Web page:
MALTmucosa-associated lymphoid tissue
IκBinhibitor of κB
IKKinhibitor of IκB kinase
IL-8Interleukin-8
IRAKInterleukin-β receptor associated kinase
NFNF-κB consensus oligonucleotide
NF-κBnuclear factor kappaB
NFEexperimental NF-κB binding site in BCL10 promoter
NFEMmutated experimental NF-κB binding site in BCL10 promoter
NIKNF-κB inducing kinase
PAFplatelet-activating factor
ROSreactive oxygen species
TLR4Toll-like receptor 4
Ububiquitin

Footnotes
This is a PDF file of an unedited manuscript that has been accepted for publication. As a service to our customers we are providing this early version of the manuscript. The manuscript will undergo copyediting, typesetting, and review of the resulting proof before it is published in its final citable form. Please note that during the production process errors may be discovered which could affect the content, and all legal disclaimers that apply to the journal pertain.
[1] Tobacman JK. Environ. Health Perspect. 2001;109:983–94. [PMC free article] [PubMed]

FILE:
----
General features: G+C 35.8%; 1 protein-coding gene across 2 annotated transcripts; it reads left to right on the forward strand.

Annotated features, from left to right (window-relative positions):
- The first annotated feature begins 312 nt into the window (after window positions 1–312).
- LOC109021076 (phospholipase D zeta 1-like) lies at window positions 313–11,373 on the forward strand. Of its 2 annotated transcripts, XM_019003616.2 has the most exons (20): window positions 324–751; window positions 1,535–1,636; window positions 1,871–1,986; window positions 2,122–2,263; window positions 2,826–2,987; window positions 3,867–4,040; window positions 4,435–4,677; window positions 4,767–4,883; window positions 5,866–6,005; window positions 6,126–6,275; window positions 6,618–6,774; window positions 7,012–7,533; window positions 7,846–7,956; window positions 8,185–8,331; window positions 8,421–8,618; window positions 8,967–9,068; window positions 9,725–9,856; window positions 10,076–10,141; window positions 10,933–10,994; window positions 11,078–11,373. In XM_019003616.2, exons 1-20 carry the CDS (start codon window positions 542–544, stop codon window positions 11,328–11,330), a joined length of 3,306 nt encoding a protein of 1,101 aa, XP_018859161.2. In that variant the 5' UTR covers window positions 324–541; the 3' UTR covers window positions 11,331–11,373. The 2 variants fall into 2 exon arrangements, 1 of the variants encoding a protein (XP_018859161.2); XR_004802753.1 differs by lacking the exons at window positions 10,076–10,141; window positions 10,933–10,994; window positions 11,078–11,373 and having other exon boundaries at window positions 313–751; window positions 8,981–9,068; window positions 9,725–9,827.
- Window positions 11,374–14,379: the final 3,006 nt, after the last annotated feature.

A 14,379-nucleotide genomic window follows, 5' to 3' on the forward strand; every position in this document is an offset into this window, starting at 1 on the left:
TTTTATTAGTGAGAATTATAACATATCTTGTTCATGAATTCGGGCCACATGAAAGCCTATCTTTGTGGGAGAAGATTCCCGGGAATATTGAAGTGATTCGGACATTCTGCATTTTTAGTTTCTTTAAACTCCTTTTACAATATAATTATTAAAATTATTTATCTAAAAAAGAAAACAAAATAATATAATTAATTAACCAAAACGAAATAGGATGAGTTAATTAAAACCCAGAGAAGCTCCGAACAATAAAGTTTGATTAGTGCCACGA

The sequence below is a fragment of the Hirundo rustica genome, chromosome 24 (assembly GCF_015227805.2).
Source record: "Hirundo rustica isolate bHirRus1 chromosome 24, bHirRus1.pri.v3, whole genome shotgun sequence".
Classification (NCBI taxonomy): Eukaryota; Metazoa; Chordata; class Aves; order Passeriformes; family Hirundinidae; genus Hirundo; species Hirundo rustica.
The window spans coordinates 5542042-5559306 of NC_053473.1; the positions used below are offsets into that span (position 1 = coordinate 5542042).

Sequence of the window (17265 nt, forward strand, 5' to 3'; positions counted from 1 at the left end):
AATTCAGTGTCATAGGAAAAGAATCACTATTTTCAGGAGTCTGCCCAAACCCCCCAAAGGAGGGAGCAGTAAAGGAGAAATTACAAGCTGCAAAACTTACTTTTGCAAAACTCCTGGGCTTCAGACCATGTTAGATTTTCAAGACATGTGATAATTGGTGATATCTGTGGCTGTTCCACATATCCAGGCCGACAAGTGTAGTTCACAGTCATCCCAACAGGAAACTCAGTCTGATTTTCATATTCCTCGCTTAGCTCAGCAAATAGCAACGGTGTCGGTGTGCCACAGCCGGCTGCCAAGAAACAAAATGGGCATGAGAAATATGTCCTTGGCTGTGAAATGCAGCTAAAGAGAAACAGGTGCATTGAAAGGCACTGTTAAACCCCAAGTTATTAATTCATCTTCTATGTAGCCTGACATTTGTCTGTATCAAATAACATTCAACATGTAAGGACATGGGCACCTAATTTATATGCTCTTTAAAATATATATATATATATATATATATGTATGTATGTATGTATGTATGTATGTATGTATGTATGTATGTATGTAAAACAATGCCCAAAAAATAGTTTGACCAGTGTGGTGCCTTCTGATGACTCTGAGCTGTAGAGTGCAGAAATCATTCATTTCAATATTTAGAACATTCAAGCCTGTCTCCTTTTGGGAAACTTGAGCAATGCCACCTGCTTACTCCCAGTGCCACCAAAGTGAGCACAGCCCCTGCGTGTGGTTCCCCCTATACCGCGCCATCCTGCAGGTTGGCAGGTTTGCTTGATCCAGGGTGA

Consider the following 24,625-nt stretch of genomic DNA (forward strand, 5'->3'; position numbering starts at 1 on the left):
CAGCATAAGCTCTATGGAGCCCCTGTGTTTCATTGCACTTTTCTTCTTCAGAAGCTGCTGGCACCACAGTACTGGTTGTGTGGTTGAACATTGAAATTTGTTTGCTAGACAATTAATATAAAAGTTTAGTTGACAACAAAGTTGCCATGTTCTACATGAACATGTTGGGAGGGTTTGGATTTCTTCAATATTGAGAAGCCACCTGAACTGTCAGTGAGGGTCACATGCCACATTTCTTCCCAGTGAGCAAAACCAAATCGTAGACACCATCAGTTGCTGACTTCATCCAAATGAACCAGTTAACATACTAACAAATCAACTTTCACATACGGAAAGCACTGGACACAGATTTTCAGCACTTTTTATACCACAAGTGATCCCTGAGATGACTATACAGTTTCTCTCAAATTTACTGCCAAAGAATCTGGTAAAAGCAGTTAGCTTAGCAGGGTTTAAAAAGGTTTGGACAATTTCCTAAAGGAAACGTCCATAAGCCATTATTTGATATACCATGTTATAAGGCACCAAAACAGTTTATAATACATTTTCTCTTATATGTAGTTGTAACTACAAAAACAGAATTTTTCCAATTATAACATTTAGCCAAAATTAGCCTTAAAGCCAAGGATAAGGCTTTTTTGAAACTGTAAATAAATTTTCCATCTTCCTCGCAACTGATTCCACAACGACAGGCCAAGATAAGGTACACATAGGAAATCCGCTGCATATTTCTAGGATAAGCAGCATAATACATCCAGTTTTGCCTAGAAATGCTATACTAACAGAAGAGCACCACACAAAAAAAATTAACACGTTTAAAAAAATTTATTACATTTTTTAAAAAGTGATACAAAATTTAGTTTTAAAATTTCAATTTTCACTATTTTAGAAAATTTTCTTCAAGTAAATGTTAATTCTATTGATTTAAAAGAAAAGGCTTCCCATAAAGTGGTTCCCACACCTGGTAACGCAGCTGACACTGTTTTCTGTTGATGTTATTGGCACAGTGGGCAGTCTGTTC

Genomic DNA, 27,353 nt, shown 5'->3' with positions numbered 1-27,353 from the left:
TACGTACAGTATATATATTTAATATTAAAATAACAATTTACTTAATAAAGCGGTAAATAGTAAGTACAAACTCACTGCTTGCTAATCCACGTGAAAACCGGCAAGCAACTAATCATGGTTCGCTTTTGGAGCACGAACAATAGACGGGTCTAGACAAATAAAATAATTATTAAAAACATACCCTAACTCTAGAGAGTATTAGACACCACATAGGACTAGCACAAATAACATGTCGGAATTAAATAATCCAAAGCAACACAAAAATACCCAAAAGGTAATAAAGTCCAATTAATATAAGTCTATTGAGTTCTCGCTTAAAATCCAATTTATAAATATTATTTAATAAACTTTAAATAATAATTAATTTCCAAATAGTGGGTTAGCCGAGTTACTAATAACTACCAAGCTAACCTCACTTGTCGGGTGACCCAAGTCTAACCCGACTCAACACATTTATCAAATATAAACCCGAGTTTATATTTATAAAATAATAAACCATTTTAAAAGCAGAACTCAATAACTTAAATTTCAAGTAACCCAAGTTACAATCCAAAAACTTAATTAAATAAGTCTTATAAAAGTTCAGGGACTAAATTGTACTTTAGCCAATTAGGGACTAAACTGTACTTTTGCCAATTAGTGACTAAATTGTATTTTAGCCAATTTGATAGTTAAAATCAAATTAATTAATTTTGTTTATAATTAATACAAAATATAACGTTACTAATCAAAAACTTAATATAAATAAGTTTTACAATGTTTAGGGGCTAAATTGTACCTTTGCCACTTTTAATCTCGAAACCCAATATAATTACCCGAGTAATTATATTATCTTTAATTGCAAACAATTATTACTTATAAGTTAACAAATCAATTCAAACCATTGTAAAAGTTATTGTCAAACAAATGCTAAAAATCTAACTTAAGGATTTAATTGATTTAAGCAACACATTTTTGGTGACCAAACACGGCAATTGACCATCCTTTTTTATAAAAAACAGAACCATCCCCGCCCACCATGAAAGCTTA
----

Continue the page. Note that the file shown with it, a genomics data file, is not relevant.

[2] Encyclopædia Britannica Encyclopædia Britannica. 2010. “algae” Encyclopædia Britannica Online. Web. 22 Jan 2011. http://search.eb.com/eb.article-31714.
[3] West J, Miller KN. Agarophytes and carrageenophytes. California Department of Fish and Game; 2001. California’s living marine resources: a status report; pp. 286–287.
[4] Borthakur A, Bhattacharyya S, Dudeja PK, Tobacman JK. Am. J. Physiol. Gastrointest. Liver Physiol. 2007;292:G829–G838. [PubMed]
[5] Bhattacharyya S, Gill R, Chen ML, Zhang F, Linhardt RJ, Dudeja PK, Tobacman JK. J. Biol. Chem. 2008;283:10550–10558. [PubMed]
[6] Bhattacharyya S, Borthakur A, Anbazhagan AN, Katyal S, Dudeja PK, Tobacman JK. Am J. Physiol Gastrointest. Liver Physiol. 2011;301:G475–86. [PubMed]